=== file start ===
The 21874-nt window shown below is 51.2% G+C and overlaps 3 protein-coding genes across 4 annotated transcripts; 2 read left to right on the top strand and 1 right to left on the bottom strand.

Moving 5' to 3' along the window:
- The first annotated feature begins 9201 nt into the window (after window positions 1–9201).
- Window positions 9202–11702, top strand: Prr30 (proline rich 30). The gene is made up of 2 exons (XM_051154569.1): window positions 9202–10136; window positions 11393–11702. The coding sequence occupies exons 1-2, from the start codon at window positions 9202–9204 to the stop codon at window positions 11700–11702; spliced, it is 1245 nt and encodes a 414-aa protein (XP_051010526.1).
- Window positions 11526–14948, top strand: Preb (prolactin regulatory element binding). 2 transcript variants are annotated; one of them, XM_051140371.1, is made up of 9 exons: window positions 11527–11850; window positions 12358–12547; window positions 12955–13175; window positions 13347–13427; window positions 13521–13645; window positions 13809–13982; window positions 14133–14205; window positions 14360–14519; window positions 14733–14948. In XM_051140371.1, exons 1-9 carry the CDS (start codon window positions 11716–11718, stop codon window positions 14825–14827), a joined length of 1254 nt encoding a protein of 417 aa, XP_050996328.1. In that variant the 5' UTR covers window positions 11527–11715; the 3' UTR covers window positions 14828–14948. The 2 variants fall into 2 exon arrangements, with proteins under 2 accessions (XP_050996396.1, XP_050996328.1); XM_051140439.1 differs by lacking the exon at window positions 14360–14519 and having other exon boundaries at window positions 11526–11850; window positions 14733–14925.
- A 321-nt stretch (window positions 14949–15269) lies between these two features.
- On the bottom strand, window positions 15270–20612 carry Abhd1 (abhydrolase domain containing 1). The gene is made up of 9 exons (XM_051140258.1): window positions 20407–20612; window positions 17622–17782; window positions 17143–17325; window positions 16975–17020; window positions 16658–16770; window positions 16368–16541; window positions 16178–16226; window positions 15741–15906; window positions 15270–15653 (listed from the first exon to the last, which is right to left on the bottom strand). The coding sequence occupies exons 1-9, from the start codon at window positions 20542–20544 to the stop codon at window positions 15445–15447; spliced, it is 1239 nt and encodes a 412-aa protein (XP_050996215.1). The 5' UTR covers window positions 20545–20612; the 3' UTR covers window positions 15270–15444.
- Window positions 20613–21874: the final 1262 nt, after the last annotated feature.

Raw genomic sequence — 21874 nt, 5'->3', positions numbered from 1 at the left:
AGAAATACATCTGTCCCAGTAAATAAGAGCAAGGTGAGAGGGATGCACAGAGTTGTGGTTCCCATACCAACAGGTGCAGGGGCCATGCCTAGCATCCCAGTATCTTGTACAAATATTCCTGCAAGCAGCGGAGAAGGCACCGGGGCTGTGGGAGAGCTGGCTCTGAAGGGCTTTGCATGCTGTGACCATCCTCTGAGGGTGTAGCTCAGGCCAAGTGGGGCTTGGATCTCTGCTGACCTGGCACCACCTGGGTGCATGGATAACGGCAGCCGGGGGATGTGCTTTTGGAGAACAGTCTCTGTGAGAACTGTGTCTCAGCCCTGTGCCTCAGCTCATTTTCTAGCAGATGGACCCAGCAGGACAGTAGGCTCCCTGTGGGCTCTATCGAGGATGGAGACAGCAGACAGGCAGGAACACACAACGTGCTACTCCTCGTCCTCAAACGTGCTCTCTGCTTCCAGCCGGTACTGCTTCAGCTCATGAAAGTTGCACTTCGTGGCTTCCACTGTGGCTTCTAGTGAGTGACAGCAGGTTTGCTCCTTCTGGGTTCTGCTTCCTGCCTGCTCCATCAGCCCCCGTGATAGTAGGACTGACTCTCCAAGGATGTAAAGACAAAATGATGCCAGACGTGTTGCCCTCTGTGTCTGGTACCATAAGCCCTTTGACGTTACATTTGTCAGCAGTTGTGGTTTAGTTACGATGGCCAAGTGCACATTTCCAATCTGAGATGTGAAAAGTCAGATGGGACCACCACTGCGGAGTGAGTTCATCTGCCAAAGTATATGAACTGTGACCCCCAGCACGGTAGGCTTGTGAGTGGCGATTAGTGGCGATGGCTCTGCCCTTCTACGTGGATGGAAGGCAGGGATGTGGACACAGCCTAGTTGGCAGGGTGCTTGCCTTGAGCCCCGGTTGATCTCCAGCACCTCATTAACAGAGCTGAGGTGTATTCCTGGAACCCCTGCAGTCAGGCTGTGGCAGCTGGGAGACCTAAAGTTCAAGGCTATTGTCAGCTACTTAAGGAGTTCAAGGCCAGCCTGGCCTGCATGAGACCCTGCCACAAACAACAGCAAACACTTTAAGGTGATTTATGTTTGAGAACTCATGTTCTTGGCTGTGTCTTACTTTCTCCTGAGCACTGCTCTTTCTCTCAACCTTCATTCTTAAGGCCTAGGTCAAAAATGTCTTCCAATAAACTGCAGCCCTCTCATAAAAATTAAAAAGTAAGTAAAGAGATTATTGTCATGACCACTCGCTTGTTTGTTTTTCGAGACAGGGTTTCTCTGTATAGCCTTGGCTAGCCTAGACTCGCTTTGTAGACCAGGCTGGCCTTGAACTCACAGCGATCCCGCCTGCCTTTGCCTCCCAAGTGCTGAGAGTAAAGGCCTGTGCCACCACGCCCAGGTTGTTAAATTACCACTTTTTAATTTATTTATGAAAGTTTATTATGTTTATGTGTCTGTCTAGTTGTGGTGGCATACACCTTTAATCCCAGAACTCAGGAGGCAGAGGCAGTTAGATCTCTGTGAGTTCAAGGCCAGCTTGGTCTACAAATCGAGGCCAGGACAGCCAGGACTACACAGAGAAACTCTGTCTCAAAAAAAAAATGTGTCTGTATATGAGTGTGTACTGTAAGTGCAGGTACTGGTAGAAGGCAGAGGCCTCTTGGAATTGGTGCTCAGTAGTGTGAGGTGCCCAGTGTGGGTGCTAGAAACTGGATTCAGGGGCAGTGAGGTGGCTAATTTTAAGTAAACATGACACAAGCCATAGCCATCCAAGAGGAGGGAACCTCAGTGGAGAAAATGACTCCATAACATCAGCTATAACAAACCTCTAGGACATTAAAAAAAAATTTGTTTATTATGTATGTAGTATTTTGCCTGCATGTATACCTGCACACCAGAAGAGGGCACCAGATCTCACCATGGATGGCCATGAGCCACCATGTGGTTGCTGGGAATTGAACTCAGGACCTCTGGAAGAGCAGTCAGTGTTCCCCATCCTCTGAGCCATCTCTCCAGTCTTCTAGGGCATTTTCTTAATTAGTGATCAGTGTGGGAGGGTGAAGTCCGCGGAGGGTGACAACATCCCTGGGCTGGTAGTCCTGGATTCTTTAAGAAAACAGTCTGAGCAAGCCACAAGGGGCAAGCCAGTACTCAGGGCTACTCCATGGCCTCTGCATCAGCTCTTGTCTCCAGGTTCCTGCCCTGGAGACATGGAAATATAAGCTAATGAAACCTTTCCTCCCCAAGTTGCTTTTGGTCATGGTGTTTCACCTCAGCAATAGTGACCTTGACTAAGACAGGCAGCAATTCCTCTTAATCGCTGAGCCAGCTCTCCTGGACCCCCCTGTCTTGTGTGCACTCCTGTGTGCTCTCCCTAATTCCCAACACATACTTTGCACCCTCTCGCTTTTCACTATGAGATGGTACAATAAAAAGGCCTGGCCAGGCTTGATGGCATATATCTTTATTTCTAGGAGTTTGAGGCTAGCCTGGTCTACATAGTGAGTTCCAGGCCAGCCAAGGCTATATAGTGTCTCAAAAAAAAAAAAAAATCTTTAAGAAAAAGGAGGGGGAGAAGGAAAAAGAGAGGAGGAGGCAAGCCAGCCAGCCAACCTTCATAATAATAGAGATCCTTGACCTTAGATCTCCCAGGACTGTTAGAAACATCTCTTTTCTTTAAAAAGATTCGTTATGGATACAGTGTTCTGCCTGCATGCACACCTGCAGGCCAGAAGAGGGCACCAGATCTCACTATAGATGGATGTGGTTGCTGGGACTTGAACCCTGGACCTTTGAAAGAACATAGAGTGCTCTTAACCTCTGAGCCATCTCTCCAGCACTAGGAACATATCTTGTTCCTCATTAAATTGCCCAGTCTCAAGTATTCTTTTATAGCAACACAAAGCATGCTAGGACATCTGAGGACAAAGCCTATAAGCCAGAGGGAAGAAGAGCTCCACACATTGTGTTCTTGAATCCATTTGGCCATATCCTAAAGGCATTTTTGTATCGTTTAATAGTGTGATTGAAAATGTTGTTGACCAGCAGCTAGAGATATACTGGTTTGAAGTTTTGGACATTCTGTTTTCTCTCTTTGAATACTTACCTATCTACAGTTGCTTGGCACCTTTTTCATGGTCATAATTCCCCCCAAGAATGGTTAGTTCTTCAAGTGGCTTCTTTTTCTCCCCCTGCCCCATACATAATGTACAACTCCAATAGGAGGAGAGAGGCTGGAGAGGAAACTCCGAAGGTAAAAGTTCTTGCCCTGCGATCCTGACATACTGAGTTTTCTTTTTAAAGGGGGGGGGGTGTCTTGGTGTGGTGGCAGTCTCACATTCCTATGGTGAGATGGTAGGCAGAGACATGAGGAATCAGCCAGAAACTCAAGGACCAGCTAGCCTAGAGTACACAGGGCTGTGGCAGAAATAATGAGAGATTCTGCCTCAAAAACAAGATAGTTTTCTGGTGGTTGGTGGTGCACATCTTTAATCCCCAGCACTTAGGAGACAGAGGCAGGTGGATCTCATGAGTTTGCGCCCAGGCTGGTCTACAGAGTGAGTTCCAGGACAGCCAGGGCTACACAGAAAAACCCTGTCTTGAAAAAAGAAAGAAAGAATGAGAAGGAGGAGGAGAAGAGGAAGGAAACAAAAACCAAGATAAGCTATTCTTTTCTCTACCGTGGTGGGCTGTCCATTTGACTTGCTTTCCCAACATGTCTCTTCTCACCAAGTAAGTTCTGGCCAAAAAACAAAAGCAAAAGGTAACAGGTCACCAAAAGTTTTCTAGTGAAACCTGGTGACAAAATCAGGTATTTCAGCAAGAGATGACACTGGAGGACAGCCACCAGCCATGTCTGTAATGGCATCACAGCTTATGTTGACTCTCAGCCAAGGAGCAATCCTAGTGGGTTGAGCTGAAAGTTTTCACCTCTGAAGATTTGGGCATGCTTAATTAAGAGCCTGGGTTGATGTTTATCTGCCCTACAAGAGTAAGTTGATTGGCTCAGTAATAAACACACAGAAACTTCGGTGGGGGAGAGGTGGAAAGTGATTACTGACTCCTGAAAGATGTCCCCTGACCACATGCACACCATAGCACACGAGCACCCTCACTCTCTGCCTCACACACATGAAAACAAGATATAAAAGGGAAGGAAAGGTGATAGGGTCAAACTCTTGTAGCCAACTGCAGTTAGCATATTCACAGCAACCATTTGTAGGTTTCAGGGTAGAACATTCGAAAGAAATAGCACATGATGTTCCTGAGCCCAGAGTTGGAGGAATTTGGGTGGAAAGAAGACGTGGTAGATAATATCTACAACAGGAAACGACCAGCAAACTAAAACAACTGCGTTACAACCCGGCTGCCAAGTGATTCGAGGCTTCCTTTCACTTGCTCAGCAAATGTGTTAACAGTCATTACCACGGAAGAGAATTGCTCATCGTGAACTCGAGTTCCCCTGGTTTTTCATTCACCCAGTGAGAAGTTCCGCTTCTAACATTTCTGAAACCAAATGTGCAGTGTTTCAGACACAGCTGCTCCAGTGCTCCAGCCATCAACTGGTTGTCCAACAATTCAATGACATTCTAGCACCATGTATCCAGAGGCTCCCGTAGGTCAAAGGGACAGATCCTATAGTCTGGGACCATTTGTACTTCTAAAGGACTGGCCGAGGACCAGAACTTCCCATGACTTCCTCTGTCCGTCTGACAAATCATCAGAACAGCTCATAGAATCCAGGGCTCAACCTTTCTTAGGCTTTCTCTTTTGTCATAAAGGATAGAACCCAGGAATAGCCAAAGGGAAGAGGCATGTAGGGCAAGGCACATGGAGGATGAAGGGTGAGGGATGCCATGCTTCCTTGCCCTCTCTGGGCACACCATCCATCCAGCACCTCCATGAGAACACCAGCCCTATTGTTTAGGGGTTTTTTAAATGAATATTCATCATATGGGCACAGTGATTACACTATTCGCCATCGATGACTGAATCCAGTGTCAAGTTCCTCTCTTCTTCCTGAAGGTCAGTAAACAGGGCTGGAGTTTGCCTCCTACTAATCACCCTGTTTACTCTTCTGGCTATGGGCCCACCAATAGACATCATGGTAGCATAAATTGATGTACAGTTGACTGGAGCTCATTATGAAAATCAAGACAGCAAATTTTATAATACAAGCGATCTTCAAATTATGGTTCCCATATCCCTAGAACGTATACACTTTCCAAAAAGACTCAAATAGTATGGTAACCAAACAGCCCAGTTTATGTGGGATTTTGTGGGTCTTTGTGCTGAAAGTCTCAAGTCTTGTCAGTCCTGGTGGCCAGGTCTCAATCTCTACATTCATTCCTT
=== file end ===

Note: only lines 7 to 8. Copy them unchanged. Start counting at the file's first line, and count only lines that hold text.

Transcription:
- On the bottom strand, window positions 15270–20612 carry Abhd1 (abhydrolase domain containing 1). The gene is made up of 9 exons (XM_051140258.1): window positions 20407–20612; window positions 17622–17782; window positions 17143–17325; window positions 16975–17020; window positions 16658–16770; window positions 16368–16541; window positions 16178–16226; window positions 15741–15906; window positions 15270–15653 (listed from the first exon to the last, which is right to left on the bottom strand). The coding sequence occupies exons 1-9, from the start codon at window positions 20542–20544 to the stop codon at window positions 15445–15447; spliced, it is 1239 nt and encodes a 412-aa protein (XP_050996215.1). The 5' UTR covers window positions 20545–20612; the 3' UTR covers window positions 15270–15444.
- Window positions 20613–21874: the final 1262 nt, after the last annotated feature.